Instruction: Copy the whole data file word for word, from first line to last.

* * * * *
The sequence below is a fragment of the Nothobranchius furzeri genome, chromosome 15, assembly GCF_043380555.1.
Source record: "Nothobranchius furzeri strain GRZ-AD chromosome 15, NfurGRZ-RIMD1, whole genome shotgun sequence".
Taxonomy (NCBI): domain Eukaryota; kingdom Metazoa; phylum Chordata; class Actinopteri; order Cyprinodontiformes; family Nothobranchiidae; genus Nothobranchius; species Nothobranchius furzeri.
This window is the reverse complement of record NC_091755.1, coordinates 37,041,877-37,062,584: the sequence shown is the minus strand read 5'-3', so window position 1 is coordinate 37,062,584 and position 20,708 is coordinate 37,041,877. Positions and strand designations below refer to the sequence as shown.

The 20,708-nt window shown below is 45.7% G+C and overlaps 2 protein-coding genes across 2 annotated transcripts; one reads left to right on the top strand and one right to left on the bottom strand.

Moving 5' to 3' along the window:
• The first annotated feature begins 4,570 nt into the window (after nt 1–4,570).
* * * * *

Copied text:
The sequence below is a fragment of the Nothobranchius furzeri genome, chromosome 15, assembly GCF_043380555.1.
Source record: "Nothobranchius furzeri strain GRZ-AD chromosome 15, NfurGRZ-RIMD1, whole genome shotgun sequence".
Taxonomy (NCBI): domain Eukaryota; kingdom Metazoa; phylum Chordata; class Actinopteri; order Cyprinodontiformes; family Nothobranchiidae; genus Nothobranchius; species Nothobranchius furzeri.
This window is the reverse complement of record NC_091755.1, coordinates 37,041,877-37,062,584: the sequence shown is the minus strand read 5'-3', so window position 1 is coordinate 37,062,584 and position 20,708 is coordinate 37,041,877. Positions and strand designations below refer to the sequence as shown.

The 20,708-nt window shown below is 45.7% G+C and overlaps 2 protein-coding genes across 2 annotated transcripts; one reads left to right on the top strand and one right to left on the bottom strand.

Moving 5' to 3' along the window:
• The first annotated feature begins 4,570 nt into the window (after nt 1–4,570).